Arthur S. Brisbane, Public Editor of The New York Times:
I’m looking for reader input on whether and when New York Times news reporters should challenge “facts” that are asserted by newsmakers they write about.
One example mentioned recently by a reader: As cited in an Adam Liptak article on the Supreme Court, a court spokeswoman said Clarence Thomas had “misunderstood” a financial disclosure form when he failed to report his wife’s earnings from the Heritage Foundation. The reader thought it not likely that Mr. Thomas “misunderstood,” and instead that he simply chose not to report the information.
Another example: on the campaign trail, Mitt Romney often says President Obama has made speeches “apologizing for America,” a phrase to which Paul Krugman objected in a December 23 column arguing that politics has advanced to the “post-truth” stage.
As an Op-Ed columnist, Mr. Krugman clearly has the freedom to call out what he thinks is a lie. My question for readers is: should news reporters do the same?
If so, then perhaps the next time Mr. Romney says the president has a habit of apologizing for his country, the reporter should insert a paragraph saying, more or less:
“The president has never used the word ‘apologize’ in a speech about U.S. policy or history. Any assertion that he has apologized for U.S. actions rests on a misleading interpretation of the president’s words.”
The blogosphere is having lots of fun with Brisbane’s column, but the answer is somewhat nuanced. Journalists should prize truth as a primary value, but who decides what truth is? Where does “fact” stop and “opinion” begin? When is someone wrong and when are they lying? What do you do when there are conflicting authorities?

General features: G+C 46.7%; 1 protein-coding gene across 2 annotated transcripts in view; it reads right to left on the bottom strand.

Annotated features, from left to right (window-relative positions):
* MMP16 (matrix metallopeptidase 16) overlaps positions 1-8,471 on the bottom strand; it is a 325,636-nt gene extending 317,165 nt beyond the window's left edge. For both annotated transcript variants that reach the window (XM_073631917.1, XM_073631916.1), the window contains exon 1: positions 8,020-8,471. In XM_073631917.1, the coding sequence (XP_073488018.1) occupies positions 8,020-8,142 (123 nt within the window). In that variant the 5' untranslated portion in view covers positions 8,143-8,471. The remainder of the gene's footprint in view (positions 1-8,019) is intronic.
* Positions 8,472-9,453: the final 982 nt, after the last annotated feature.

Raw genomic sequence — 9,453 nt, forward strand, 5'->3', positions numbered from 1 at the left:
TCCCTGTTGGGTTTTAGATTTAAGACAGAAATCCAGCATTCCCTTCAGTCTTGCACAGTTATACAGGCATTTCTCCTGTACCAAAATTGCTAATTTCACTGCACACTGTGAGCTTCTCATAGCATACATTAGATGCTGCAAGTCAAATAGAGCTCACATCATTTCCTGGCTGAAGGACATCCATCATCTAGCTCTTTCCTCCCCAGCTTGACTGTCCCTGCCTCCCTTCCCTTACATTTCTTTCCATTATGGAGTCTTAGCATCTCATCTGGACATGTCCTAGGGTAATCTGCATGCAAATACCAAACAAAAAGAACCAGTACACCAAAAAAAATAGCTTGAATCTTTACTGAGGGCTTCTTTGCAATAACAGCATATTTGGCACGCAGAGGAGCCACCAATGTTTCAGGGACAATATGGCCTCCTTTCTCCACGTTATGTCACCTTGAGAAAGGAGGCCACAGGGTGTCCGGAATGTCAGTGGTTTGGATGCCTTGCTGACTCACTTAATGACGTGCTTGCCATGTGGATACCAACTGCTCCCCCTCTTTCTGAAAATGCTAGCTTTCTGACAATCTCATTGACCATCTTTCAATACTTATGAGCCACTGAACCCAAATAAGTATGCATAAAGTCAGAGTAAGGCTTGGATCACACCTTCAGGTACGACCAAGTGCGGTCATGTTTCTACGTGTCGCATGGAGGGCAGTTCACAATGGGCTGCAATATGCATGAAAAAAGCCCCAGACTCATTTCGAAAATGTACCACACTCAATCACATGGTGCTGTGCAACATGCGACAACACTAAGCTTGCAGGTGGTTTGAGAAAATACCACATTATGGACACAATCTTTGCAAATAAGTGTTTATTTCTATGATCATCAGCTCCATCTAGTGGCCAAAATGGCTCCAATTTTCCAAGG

In law the solution is to give all sides an opportunity to present evidence and then leave it up to a jury to determine who is telling the truth. But how does that work when both sides are lying?
Ironically, Brisbane provides an example of what is another commonplace problem – selective fact-checking. Notice that his examples challenge the credibility of two Republicans. We see this on a regular basis where the words of Sarah Palin are carefully parsed for accuracy while Obama’s gaffes and lies are ignored.
The answer is fairly simple but messy – free speech. Shove it all out there and let people sift through it for themselves. No one should be the sole arbiters of truth.
Individuals and entities like the New York Times have to police themselves. They should only publish what they feel confident is accurate and publish retractions and corrections when they are wrong. If you want to be a hack for one party, group or candidate, go ahead. It’s your credibility you’re selling, not mine.
It seems to me the truth is out there, you just have to look for it. Unfortunately, too many people self-edit their sources of information. The problem isn’t FOX news, it’s “only FOX News.”
Free your mind.